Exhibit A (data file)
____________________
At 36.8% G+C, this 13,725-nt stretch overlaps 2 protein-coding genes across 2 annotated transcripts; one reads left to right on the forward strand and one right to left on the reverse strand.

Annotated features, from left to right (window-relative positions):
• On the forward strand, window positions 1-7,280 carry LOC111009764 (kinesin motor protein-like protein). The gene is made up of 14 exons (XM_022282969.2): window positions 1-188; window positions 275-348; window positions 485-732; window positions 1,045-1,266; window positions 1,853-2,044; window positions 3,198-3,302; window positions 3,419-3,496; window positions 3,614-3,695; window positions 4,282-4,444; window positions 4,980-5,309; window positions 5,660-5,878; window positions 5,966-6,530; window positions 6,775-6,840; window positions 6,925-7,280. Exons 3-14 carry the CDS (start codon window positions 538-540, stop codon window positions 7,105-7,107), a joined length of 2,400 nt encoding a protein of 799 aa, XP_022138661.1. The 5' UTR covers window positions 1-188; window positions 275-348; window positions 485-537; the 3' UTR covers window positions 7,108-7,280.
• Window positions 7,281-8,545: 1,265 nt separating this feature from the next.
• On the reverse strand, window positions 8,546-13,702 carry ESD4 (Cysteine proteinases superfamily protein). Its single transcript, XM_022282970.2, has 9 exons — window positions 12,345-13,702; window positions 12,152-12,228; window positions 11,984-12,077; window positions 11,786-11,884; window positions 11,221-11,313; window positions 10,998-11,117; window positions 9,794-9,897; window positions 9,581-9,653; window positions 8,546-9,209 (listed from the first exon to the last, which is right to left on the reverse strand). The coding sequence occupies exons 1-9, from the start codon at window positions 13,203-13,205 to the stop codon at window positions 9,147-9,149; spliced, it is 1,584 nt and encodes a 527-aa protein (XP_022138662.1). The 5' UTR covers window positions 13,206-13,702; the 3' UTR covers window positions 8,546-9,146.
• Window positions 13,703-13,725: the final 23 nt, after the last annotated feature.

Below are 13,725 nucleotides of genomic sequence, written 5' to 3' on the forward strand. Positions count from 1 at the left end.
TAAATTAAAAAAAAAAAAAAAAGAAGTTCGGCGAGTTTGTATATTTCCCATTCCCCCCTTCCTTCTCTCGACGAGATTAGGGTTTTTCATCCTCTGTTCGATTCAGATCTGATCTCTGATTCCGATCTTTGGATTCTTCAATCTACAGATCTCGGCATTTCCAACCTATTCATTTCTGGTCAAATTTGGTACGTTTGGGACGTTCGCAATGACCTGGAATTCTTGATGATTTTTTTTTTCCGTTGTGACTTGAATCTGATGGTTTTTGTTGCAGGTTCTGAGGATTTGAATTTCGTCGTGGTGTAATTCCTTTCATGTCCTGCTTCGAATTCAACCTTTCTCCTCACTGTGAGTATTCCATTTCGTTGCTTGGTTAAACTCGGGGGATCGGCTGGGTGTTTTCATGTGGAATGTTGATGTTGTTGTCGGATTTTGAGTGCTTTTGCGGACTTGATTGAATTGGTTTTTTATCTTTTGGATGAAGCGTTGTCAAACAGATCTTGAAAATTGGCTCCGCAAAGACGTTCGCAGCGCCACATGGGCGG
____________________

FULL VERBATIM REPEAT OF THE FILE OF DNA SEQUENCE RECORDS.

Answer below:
At 36.8% G+C, this 13,725-nt stretch overlaps 2 protein-coding genes across 2 annotated transcripts; one reads left to right on the forward strand and one right to left on the reverse strand.

Annotated features, from left to right (window-relative positions):
• On the forward strand, window positions 1-7,280 carry LOC111009764 (kinesin motor protein-like protein). The gene is made up of 14 exons (XM_022282969.2): window positions 1-188; window positions 275-348; window positions 485-732; window positions 1,045-1,266; window positions 1,853-2,044; window positions 3,198-3,302; window positions 3,419-3,496; window positions 3,614-3,695; window positions 4,282-4,444; window positions 4,980-5,309; window positions 5,660-5,878; window positions 5,966-6,530; window positions 6,775-6,840; window positions 6,925-7,280. Exons 3-14 carry the CDS (start codon window positions 538-540, stop codon window positions 7,105-7,107), a joined length of 2,400 nt encoding a protein of 799 aa, XP_022138661.1. The 5' UTR covers window positions 1-188; window positions 275-348; window positions 485-537; the 3' UTR covers window positions 7,108-7,280.
• Window positions 7,281-8,545: 1,265 nt separating this feature from the next.
• On the reverse strand, window positions 8,546-13,702 carry ESD4 (Cysteine proteinases superfamily protein). Its single transcript, XM_022282970.2, has 9 exons — window positions 12,345-13,702; window positions 12,152-12,228; window positions 11,984-12,077; window positions 11,786-11,884; window positions 11,221-11,313; window positions 10,998-11,117; window positions 9,794-9,897; window positions 9,581-9,653; window positions 8,546-9,209 (listed from the first exon to the last, which is right to left on the reverse strand). The coding sequence occupies exons 1-9, from the start codon at window positions 13,203-13,205 to the stop codon at window positions 9,147-9,149; spliced, it is 1,584 nt and encodes a 527-aa protein (XP_022138662.1). The 5' UTR covers window positions 13,206-13,702; the 3' UTR covers window positions 8,546-9,146.
• Window positions 13,703-13,725: the final 23 nt, after the last annotated feature.

Below are 13,725 nucleotides of genomic sequence, written 5' to 3' on the forward strand. Positions count from 1 at the left end.
TAAATTAAAAAAAAAAAAAAAAGAAGTTCGGCGAGTTTGTATATTTCCCATTCCCCCCTTCCTTCTCTCGACGAGATTAGGGTTTTTCATCCTCTGTTCGATTCAGATCTGATCTCTGATTCCGATCTTTGGATTCTTCAATCTACAGATCTCGGCATTTCCAACCTATTCATTTCTGGTCAAATTTGGTACGTTTGGGACGTTCGCAATGACCTGGAATTCTTGATGATTTTTTTTTTCCGTTGTGACTTGAATCTGATGGTTTTTGTTGCAGGTTCTGAGGATTTGAATTTCGTCGTGGTGTAATTCCTTTCATGTCCTGCTTCGAATTCAACCTTTCTCCTCACTGTGAGTATTCCATTTCGTTGCTTGGTTAAACTCGGGGGATCGGCTGGGTGTTTTCATGTGGAATGTTGATGTTGTTGTCGGATTTTGAGTGCTTTTGCGGACTTGATTGAATTGGTTTTTTATCTTTTGGATGAAGCGTTGTCAAACAGATCTTGAAAATTGGCTCCGCAAAGACGTTCGCAGCGCCACATGGGCGG